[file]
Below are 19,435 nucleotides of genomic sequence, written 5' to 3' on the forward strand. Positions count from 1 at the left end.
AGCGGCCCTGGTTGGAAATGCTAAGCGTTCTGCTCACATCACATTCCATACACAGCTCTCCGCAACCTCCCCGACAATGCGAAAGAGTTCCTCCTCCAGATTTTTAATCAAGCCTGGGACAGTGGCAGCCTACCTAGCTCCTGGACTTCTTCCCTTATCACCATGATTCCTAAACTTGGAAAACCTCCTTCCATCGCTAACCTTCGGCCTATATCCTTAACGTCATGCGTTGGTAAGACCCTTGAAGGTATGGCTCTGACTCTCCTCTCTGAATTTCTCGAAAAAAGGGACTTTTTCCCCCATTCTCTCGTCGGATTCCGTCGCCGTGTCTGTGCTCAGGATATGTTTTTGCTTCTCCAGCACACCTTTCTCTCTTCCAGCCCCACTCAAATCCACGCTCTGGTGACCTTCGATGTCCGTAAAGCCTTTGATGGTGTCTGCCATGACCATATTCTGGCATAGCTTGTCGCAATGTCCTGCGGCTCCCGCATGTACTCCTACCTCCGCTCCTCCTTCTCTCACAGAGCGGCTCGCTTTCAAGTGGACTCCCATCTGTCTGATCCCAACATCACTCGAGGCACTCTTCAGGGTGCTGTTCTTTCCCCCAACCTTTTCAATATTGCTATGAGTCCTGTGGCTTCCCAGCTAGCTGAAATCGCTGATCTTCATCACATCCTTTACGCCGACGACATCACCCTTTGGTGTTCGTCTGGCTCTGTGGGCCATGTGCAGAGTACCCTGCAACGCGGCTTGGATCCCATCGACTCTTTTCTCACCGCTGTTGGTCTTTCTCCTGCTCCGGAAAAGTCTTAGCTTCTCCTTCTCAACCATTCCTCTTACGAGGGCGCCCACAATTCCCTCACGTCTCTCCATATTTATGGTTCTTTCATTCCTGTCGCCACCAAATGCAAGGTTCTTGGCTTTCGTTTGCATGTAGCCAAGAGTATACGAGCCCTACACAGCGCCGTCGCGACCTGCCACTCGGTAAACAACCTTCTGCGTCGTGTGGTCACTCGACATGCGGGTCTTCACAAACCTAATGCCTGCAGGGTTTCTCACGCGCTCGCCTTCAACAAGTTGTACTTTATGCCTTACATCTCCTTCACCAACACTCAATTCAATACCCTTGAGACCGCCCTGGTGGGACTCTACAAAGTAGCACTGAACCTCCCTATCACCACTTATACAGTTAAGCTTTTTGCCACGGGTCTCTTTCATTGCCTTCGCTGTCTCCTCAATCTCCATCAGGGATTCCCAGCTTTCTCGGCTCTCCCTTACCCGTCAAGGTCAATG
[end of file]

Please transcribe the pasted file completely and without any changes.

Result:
Below are 19,435 nucleotides of genomic sequence, written 5' to 3' on the forward strand. Positions count from 1 at the left end.
AGCGGCCCTGGTTGGAAATGCTAAGCGTTCTGCTCACATCACATTCCATACACAGCTCTCCGCAACCTCCCCGACAATGCGAAAGAGTTCCTCCTCCAGATTTTTAATCAAGCCTGGGACAGTGGCAGCCTACCTAGCTCCTGGACTTCTTCCCTTATCACCATGATTCCTAAACTTGGAAAACCTCCTTCCATCGCTAACCTTCGGCCTATATCCTTAACGTCATGCGTTGGTAAGACCCTTGAAGGTATGGCTCTGACTCTCCTCTCTGAATTTCTCGAAAAAAGGGACTTTTTCCCCCATTCTCTCGTCGGATTCCGTCGCCGTGTCTGTGCTCAGGATATGTTTTTGCTTCTCCAGCACACCTTTCTCTCTTCCAGCCCCACTCAAATCCACGCTCTGGTGACCTTCGATGTCCGTAAAGCCTTTGATGGTGTCTGCCATGACCATATTCTGGCATAGCTTGTCGCAATGTCCTGCGGCTCCCGCATGTACTCCTACCTCCGCTCCTCCTTCTCTCACAGAGCGGCTCGCTTTCAAGTGGACTCCCATCTGTCTGATCCCAACATCACTCGAGGCACTCTTCAGGGTGCTGTTCTTTCCCCCAACCTTTTCAATATTGCTATGAGTCCTGTGGCTTCCCAGCTAGCTGAAATCGCTGATCTTCATCACATCCTTTACGCCGACGACATCACCCTTTGGTGTTCGTCTGGCTCTGTGGGCCATGTGCAGAGTACCCTGCAACGCGGCTTGGATCCCATCGACTCTTTTCTCACCGCTGTTGGTCTTTCTCCTGCTCCGGAAAAGTCTTAGCTTCTCCTTCTCAACCATTCCTCTTACGAGGGCGCCCACAATTCCCTCACGTCTCTCCATATTTATGGTTCTTTCATTCCTGTCGCCACCAAATGCAAGGTTCTTGGCTTTCGTTTGCATGTAGCCAAGAGTATACGAGCCCTACACAGCGCCGTCGCGACCTGCCACTCGGTAAACAACCTTCTGCGTCGTGTGGTCACTCGACATGCGGGTCTTCACAAACCTAATGCCTGCAGGGTTTCTCACGCGCTCGCCTTCAACAAGTTGTACTTTATGCCTTACATCTCCTTCACCAACACTCAATTCAATACCCTTGAGACCGCCCTGGTGGGACTCTACAAAGTAGCACTGAACCTCCCTATCACCACTTATACAGTTAAGCTTTTTGCCACGGGTCTCTTTCATTGCCTTCGCTGTCTCCTCAATCTCCATCAGGGATTCCCAGCTTTCTCGGCTCTCCCTTACCCGTCAAGGTCAATG